“If healthcare and education are “important to the defense of the nation,” then why on earth would you want the US government involved? “
The answer is that its important… I wouldn’t want 50 states fielding military because it doesn’t work as well as having a national military… the main complaint is that some local people want to teach crap to their kids. That can be extreme enough that it is child abuse.
Your answer reveals more about your personal outlook on the world than reality.
Here’s my challenge to you. Take that same list and substitute
“a private company whose mission is to make as much profit as possible with no obligation to the health of society”
Thats either the current reality, the reality being legislated in Congress or a reality that is on the verge.
Thanks for the softball.”
My answer should not have been any great revelation. I am pro free-market capitalism and individual rights. That “bias” informs my answers to many questions on Quora. On the other hand, your reply reveals a few factual errors and/or reasoning flaws.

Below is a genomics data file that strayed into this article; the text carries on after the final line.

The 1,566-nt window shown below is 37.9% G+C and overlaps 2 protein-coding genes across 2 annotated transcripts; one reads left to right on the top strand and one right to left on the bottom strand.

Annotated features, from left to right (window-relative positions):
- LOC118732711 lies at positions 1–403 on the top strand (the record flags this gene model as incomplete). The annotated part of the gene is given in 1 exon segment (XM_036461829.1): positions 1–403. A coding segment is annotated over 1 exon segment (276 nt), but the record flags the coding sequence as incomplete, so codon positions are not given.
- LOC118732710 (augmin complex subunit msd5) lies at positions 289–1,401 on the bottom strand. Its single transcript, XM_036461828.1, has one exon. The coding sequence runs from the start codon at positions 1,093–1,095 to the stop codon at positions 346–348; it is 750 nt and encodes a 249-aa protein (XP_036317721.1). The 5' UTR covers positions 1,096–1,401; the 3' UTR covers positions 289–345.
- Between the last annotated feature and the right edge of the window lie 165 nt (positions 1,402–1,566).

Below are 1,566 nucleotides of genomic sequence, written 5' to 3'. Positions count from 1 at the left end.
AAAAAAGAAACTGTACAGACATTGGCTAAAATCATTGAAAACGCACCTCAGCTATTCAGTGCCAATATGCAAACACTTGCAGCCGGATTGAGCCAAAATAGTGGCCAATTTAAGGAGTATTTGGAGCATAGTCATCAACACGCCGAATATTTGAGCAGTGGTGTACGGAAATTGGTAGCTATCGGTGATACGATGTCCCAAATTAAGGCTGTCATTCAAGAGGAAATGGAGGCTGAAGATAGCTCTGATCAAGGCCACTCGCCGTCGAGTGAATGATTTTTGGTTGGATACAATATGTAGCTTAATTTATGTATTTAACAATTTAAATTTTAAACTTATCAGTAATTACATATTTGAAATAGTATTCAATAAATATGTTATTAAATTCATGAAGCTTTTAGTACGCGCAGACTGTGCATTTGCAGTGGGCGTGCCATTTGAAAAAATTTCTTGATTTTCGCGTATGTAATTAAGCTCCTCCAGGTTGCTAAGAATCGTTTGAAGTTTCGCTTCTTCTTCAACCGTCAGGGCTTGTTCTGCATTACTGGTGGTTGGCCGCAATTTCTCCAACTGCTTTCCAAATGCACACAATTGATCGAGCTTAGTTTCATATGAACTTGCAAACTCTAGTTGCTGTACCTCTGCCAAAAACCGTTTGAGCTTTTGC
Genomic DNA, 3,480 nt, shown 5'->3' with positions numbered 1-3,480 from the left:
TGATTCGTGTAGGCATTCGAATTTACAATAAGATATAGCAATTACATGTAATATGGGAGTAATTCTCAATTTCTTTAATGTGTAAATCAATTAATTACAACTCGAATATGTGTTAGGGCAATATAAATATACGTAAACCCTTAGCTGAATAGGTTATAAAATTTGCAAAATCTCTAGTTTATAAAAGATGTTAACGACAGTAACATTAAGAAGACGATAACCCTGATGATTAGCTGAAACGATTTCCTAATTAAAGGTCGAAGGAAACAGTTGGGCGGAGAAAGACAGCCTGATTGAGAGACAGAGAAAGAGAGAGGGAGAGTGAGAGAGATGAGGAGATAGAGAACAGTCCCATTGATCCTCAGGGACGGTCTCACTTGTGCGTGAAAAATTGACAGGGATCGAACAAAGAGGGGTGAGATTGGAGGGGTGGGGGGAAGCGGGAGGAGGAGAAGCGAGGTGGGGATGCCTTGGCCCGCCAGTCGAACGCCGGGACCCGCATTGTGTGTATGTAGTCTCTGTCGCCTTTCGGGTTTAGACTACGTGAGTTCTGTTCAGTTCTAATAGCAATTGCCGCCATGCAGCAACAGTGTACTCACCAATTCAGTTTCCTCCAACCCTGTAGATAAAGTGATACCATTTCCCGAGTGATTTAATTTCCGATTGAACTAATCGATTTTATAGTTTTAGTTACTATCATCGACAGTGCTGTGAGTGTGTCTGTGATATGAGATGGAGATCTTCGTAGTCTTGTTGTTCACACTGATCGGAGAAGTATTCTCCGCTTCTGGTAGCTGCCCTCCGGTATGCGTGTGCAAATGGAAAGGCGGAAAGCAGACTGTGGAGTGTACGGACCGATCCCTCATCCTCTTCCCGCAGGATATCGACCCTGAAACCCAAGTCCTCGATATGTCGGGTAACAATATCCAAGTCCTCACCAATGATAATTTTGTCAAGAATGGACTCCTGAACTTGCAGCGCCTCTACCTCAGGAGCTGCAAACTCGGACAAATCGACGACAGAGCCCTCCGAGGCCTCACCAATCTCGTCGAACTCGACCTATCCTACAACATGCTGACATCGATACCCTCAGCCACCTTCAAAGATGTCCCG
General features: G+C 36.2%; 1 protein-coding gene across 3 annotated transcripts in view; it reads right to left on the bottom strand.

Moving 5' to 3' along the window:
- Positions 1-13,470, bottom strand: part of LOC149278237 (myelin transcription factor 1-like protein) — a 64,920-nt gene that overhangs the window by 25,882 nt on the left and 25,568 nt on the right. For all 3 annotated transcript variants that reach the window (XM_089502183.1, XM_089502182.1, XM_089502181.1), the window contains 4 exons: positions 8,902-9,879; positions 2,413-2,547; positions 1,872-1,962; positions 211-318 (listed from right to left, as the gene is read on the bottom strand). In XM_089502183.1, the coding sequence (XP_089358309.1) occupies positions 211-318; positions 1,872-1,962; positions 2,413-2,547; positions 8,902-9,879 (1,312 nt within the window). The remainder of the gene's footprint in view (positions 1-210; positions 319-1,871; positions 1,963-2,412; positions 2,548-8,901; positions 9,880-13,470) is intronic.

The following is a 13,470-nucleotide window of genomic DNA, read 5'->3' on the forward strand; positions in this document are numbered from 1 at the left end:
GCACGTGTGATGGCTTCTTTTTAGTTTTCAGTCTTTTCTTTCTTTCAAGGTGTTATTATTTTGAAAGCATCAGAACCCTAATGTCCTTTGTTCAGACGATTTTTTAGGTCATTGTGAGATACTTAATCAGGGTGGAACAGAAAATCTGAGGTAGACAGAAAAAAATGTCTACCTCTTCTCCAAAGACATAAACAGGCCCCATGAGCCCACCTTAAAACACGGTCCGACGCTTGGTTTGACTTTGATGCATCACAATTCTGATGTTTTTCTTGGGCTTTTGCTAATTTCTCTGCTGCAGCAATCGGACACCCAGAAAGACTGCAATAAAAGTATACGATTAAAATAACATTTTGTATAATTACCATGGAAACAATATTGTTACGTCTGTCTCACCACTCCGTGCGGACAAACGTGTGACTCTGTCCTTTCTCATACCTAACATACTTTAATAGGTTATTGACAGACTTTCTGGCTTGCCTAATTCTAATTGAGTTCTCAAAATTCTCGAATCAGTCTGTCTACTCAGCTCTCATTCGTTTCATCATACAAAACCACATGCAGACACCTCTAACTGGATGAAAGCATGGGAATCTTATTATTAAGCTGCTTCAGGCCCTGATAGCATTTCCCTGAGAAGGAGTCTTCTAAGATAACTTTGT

The 50 states do have militaries: The (fill in the state) National Guard.
A private company cannot “make as much profit as possible” unless it delivers a product or service its customers want to buy. Only government has the power to force you to buy something you don’t want at price that doesn’t generate profit, then tax you to make up the difference, fail at that, then devalue your currency, still fail to make a profit, then borrow money against future revenue, then still not make ends meet. That’s why we have a 20 trillion dollar national debt.
Beside using force, what is the US government good at? I contend it is worse at anything and everything it tries that could be done by private enterprise, because government eliminates competition and profit motive. The very thing you are decrying is the thing that has driven the ever increasing standard of living for the past ~200 years.